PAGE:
In the short and medium term, technology and inequality seemed to be positively correlated. In the long term, however, things are not as clear-cut. With the right policies and democratic institutions in place, technology could become a catalyst to reduce income and wealth inequality. Historical evidence from last century clearly supports this claim. Will digital technologies of the 21st Century follow the same path?
The long-term is still quite a few years away for digital technologies such as AI and blockchains. In this post, I will look at the world of Bitcoin and explore its links to income and wealth inequality. I will assume the Bitcoin network is a country on its own with defined financial ties to the rest of the world mostly via crypto exchanges and miners.
Last May, the total
Blockchain mining cannot catch a break when it comes to environmental sustainability. This is especially true for Bitcoin mining which seemingly has an insatiable appetite for electricity. A recent paper suggests that by 2020 Bitcoin mining will consume as much energy as Australia. While these estimates are not exempt from criticism, mining does not appear to be best friends with sustainable development, at least not for now. An alternative way to look at this issue is to compare Bitcoin’s mining power use to that of cloud-based providers who have now become well-established tech corporations. Such comparison should be made not only in absolute terms (gigawatts) but also in relative fashion by considering, for example, the total population being served by these platforms and networks.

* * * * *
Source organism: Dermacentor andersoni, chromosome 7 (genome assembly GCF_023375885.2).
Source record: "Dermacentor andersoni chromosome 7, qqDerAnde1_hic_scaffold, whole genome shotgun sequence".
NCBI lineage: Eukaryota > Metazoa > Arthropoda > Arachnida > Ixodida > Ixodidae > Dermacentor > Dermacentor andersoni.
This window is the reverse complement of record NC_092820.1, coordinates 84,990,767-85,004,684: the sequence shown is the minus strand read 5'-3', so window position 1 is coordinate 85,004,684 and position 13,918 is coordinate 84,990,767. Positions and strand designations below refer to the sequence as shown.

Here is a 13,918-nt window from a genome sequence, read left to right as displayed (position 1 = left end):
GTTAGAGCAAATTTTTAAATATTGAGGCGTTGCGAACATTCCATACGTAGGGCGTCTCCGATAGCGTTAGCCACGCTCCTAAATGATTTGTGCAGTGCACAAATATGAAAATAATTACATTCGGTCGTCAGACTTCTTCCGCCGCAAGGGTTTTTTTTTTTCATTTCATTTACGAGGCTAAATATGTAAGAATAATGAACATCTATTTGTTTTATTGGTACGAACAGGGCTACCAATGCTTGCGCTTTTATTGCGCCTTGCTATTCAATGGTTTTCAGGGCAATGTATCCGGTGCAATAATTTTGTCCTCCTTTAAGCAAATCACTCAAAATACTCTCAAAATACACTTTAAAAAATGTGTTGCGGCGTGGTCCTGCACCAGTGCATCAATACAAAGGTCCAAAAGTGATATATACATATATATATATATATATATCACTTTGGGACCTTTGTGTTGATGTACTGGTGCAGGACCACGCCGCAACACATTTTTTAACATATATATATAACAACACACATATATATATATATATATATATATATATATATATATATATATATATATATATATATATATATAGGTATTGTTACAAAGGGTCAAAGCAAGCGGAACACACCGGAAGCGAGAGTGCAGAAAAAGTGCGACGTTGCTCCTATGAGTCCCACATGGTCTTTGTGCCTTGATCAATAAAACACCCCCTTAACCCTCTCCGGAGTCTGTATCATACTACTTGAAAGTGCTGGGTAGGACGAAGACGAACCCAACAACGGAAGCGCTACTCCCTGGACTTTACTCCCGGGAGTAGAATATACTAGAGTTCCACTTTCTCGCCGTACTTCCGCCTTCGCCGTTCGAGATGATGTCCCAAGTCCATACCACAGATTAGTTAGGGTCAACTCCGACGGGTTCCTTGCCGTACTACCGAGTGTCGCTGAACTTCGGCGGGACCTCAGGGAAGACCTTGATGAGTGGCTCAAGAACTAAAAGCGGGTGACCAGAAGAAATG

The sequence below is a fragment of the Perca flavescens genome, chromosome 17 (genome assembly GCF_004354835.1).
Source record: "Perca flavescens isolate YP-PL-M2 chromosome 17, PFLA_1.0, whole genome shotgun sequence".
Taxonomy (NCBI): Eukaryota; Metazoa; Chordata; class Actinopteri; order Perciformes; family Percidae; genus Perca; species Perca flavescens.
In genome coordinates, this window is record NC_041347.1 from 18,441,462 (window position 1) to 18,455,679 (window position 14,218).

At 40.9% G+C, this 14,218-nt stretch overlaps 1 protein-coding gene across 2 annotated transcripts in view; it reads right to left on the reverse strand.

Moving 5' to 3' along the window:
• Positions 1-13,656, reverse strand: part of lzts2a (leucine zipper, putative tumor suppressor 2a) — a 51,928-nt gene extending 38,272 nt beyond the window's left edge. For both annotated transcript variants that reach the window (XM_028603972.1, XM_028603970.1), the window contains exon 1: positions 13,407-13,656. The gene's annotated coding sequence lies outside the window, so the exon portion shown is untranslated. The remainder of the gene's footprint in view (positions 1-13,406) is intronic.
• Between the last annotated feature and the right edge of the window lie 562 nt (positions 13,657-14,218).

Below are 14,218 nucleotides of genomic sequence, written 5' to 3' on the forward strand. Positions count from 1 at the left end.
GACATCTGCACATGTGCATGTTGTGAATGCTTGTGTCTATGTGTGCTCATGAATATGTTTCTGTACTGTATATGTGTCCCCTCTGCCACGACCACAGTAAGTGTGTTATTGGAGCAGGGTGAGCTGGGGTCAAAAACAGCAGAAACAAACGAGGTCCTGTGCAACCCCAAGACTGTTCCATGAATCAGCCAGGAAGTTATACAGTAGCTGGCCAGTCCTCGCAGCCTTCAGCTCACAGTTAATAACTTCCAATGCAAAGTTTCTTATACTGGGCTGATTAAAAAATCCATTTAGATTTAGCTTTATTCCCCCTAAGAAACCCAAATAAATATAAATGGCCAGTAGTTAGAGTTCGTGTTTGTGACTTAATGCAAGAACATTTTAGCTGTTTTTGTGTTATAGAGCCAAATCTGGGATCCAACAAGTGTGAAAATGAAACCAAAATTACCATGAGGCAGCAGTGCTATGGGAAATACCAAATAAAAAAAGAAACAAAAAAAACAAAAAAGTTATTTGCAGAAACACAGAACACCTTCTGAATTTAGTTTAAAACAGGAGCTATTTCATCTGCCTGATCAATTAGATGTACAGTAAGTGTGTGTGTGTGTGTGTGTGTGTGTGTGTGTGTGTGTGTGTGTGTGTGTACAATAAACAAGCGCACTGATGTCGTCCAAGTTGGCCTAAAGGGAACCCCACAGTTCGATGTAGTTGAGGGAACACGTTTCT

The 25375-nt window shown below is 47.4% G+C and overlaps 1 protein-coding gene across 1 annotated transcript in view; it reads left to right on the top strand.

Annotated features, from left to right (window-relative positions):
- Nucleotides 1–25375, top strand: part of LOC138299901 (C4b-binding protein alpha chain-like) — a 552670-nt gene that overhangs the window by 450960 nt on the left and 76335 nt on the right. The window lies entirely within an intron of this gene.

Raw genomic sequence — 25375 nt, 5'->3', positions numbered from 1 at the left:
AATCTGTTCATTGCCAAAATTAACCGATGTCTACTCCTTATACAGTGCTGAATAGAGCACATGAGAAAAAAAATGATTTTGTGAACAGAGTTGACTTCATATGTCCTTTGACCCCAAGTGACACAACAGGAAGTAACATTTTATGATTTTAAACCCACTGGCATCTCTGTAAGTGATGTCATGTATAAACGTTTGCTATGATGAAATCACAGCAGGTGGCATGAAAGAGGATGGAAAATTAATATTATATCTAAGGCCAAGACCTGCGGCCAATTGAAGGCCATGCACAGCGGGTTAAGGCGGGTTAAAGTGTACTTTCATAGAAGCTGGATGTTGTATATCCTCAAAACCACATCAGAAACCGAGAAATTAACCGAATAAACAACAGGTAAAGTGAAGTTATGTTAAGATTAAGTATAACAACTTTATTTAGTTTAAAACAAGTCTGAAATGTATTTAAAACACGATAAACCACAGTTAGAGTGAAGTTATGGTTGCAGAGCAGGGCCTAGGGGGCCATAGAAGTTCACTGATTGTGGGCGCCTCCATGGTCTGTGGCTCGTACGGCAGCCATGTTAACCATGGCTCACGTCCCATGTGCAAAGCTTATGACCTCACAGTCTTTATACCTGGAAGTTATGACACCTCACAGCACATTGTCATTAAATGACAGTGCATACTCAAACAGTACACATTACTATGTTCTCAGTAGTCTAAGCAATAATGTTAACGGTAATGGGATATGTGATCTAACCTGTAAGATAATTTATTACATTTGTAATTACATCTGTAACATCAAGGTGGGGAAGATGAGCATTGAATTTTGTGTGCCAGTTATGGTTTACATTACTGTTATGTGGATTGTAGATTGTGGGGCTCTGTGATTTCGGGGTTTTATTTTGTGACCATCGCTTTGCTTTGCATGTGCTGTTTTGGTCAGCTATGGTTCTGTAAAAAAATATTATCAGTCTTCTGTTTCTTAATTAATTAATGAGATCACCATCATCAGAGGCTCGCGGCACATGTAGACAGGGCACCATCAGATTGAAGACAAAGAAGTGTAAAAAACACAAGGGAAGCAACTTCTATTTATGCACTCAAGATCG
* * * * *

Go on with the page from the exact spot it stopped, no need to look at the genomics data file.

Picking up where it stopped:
Disruptive. One of the attributes that most use to describe in minimalistic terms the potential impact of new and emerging information and communication technologies (ICTs) in society. While its actual meaning can vary from one person to another, disruption is usually linked to dramatic short-term change where old and obsolete technologies, processes and institutions -not to mention people – will be either replaced or purge altogether, all for the best.
Disruption is thus implicitly connected to the concept of progress, especially to its linear version. Here, progress is seen almost like time is in physics: it always goes forward, and it is impossible to go back and say edit the past. Recent research has challenged the linear conception of progress((See for example Amy Allen’s book, The
In the previous post, I detailed some issues that could help explain in part the gender-equality STEM paradox.
These can be summarized as follows:
- The Global Gender Gap Index (GGGI) measures gaps not levels. It is thus a relative indicator that takes stock of the gender gap regardless of the level or depth of development.
- The four GGGI subindices cannot be larger than 1. Thus, the GGGI does not factor-in cases where women are ahead of men. This is related to the previous point: the aim is to measure gender gaps, not gender levels.
- As of 2015, UNESCO STEM data is only available for 59 of the 144 countries included in GGGI. That is, almost 60% of the states are missing in the analysis of the gender-equality STEM paradox. Many low-income and lower-middle income countries
A couple of weeks ago, Coindesk launched an ICO tracker which seems quite comprehensive and includes data starting in 2014. It has information on 164 ICOs and the data is expected to be updated every week or so.
In a recent post, I shared some insights on the nature of ICOs. In a nutshell, ICOs should not be equated with crowdfunding nor are they comparable to the more traditional IPOs. What has really changed since my initial posting is the fact that SEC is now planning to get involved in the process and will soon start to regulate how ICOs are run and managed. In the